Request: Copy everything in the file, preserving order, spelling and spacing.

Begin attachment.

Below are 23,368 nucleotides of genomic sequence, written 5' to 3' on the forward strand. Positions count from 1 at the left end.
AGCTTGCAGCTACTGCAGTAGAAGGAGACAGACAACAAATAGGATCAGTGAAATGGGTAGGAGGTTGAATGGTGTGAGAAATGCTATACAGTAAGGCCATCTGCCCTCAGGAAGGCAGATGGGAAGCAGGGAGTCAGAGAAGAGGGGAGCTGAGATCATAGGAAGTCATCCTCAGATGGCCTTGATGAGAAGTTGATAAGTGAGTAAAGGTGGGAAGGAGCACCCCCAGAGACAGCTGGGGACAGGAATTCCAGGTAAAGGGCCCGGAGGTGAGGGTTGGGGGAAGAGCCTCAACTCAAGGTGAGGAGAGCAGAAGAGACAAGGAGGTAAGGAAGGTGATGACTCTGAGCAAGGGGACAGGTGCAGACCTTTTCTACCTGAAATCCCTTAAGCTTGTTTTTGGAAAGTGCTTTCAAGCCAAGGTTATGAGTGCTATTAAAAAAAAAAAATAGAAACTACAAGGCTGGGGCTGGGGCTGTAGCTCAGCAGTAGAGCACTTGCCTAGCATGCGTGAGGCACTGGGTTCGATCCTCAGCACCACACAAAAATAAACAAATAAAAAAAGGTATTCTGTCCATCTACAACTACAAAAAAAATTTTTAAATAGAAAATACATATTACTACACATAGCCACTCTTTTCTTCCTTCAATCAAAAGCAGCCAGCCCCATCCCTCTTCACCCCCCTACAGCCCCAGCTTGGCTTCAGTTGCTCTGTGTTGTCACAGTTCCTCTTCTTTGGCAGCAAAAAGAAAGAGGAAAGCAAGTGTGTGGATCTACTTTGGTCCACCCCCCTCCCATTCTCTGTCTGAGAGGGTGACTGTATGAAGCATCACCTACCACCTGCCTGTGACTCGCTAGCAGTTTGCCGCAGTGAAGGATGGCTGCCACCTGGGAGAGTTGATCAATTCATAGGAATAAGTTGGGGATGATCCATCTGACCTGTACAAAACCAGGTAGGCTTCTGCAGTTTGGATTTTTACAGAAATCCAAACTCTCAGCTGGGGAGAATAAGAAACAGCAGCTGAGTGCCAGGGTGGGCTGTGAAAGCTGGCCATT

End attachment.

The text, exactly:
Below are 23,368 nucleotides of genomic sequence, written 5' to 3' on the forward strand. Positions count from 1 at the left end.
AGCTTGCAGCTACTGCAGTAGAAGGAGACAGACAACAAATAGGATCAGTGAAATGGGTAGGAGGTTGAATGGTGTGAGAAATGCTATACAGTAAGGCCATCTGCCCTCAGGAAGGCAGATGGGAAGCAGGGAGTCAGAGAAGAGGGGAGCTGAGATCATAGGAAGTCATCCTCAGATGGCCTTGATGAGAAGTTGATAAGTGAGTAAAGGTGGGAAGGAGCACCCCCAGAGACAGCTGGGGACAGGAATTCCAGGTAAAGGGCCCGGAGGTGAGGGTTGGGGGAAGAGCCTCAACTCAAGGTGAGGAGAGCAGAAGAGACAAGGAGGTAAGGAAGGTGATGACTCTGAGCAAGGGGACAGGTGCAGACCTTTTCTACCTGAAATCCCTTAAGCTTGTTTTTGGAAAGTGCTTTCAAGCCAAGGTTATGAGTGCTATTAAAAAAAAAAAATAGAAACTACAAGGCTGGGGCTGGGGCTGTAGCTCAGCAGTAGAGCACTTGCCTAGCATGCGTGAGGCACTGGGTTCGATCCTCAGCACCACACAAAAATAAACAAATAAAAAAAGGTATTCTGTCCATCTACAACTACAAAAAAAATTTTTAAATAGAAAATACATATTACTACACATAGCCACTCTTTTCTTCCTTCAATCAAAAGCAGCCAGCCCCATCCCTCTTCACCCCCCTACAGCCCCAGCTTGGCTTCAGTTGCTCTGTGTTGTCACAGTTCCTCTTCTTTGGCAGCAAAAAGAAAGAGGAAAGCAAGTGTGTGGATCTACTTTGGTCCACCCCCCTCCCATTCTCTGTCTGAGAGGGTGACTGTATGAAGCATCACCTACCACCTGCCTGTGACTCGCTAGCAGTTTGCCGCAGTGAAGGATGGCTGCCACCTGGGAGAGTTGATCAATTCATAGGAATAAGTTGGGGATGATCCATCTGACCTGTACAAAACCAGGTAGGCTTCTGCAGTTTGGATTTTTACAGAAATCCAAACTCTCAGCTGGGGAGAATAAGAAACAGCAGCTGAGTGCCAGGGTGGGCTGTGAAAGCTGGCCATT